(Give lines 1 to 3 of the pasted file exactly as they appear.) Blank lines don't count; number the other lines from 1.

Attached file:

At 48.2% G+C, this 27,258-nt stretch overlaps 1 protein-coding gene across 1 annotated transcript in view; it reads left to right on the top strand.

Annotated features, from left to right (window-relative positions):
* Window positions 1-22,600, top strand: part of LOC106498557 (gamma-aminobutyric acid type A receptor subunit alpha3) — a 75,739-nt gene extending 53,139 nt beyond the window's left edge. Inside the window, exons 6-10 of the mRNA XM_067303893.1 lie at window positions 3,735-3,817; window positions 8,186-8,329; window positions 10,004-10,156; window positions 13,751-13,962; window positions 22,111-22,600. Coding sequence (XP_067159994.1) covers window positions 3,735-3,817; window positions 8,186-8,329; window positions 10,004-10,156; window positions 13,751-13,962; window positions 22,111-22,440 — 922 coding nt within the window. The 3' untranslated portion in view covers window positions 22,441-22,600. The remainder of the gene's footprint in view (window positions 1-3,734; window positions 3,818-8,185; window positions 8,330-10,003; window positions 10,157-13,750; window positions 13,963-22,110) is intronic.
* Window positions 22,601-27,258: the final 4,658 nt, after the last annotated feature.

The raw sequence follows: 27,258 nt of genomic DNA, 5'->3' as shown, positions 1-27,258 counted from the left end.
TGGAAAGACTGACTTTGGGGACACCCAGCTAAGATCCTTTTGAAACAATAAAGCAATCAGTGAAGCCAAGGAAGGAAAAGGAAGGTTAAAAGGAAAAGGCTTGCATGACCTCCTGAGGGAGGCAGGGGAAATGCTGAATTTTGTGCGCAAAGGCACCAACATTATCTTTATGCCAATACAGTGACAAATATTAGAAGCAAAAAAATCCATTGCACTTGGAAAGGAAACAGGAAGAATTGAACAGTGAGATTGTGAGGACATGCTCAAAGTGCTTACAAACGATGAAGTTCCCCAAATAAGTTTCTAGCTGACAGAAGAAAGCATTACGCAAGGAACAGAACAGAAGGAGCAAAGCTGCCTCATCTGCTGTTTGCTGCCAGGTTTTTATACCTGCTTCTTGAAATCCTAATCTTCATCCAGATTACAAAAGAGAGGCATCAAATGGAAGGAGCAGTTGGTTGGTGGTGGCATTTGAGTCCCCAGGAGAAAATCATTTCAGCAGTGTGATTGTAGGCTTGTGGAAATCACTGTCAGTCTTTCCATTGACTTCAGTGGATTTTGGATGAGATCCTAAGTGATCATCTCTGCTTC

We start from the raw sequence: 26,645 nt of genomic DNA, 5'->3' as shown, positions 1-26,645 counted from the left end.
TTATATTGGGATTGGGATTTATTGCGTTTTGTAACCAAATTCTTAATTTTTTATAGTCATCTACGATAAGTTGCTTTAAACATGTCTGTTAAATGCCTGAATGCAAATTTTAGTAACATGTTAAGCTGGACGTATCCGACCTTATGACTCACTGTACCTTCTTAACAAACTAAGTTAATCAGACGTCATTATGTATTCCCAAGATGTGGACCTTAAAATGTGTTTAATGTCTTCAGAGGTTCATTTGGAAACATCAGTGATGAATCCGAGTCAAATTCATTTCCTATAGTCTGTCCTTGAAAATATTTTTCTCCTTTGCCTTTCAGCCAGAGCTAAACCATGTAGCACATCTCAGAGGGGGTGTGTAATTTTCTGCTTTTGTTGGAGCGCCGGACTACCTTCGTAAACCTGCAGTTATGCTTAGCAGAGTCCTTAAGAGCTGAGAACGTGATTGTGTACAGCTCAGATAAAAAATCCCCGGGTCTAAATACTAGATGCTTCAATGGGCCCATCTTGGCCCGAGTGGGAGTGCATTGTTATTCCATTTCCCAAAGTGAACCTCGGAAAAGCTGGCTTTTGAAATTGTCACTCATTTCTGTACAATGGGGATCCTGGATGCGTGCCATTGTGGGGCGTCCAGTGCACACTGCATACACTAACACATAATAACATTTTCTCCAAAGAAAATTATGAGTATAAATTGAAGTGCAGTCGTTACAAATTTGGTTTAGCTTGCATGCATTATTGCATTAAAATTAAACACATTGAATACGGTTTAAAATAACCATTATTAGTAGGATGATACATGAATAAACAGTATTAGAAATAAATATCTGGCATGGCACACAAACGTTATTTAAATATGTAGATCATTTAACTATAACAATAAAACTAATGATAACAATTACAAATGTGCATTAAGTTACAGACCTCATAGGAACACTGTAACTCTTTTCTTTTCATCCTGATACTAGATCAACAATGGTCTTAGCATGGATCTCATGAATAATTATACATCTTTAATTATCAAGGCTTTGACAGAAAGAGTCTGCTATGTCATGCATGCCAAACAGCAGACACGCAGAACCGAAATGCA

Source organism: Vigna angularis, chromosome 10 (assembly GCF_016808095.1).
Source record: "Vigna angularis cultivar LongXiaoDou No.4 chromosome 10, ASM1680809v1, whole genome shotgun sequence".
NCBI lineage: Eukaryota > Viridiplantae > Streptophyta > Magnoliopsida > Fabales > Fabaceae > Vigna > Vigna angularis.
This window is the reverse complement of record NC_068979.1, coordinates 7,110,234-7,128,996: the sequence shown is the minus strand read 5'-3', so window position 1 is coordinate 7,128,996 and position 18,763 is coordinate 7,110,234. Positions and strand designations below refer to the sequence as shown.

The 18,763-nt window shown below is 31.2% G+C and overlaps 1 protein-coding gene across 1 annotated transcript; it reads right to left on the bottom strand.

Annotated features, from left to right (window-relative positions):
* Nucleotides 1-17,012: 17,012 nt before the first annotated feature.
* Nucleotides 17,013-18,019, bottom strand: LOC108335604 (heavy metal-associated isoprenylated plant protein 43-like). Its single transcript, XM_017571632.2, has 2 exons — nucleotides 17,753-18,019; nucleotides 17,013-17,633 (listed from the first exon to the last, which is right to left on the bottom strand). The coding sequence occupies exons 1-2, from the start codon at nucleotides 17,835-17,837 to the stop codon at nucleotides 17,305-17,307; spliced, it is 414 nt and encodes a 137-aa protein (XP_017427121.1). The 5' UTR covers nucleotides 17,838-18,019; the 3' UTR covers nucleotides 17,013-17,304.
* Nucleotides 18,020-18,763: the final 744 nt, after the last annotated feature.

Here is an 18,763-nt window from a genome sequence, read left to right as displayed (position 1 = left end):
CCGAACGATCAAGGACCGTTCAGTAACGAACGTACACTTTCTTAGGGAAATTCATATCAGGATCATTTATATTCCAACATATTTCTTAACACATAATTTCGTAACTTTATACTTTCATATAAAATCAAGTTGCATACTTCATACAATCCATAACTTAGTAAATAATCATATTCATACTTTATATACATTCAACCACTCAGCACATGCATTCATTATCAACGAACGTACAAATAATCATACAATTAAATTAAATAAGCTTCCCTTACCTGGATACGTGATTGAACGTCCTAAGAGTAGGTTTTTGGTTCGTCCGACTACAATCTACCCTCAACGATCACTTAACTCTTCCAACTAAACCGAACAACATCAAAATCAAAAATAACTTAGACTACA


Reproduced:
At 48.2% G+C, this 27,258-nt stretch overlaps 1 protein-coding gene across 1 annotated transcript in view; it reads left to right on the top strand.

Annotated features, from left to right (window-relative positions):
* Window positions 1-22,600, top strand: part of LOC106498557 (gamma-aminobutyric acid type A receptor subunit alpha3) — a 75,739-nt gene extending 53,139 nt beyond the window's left edge. Inside the window, exons 6-10 of the mRNA XM_067303893.1 lie at window positions 3,735-3,817; window positions 8,186-8,329; window positions 10,004-10,156; window positions 13,751-13,962; window positions 22,111-22,600. Coding sequence (XP_067159994.1) covers window positions 3,735-3,817; window positions 8,186-8,329; window positions 10,004-10,156; window positions 13,751-13,962; window positions 22,111-22,440 — 922 coding nt within the window. The 3' untranslated portion in view covers window positions 22,441-22,600. The remainder of the gene's footprint in view (window positions 1-3,734; window positions 3,818-8,185; window positions 8,330-10,003; window positions 10,157-13,750; window positions 13,963-22,110) is intronic.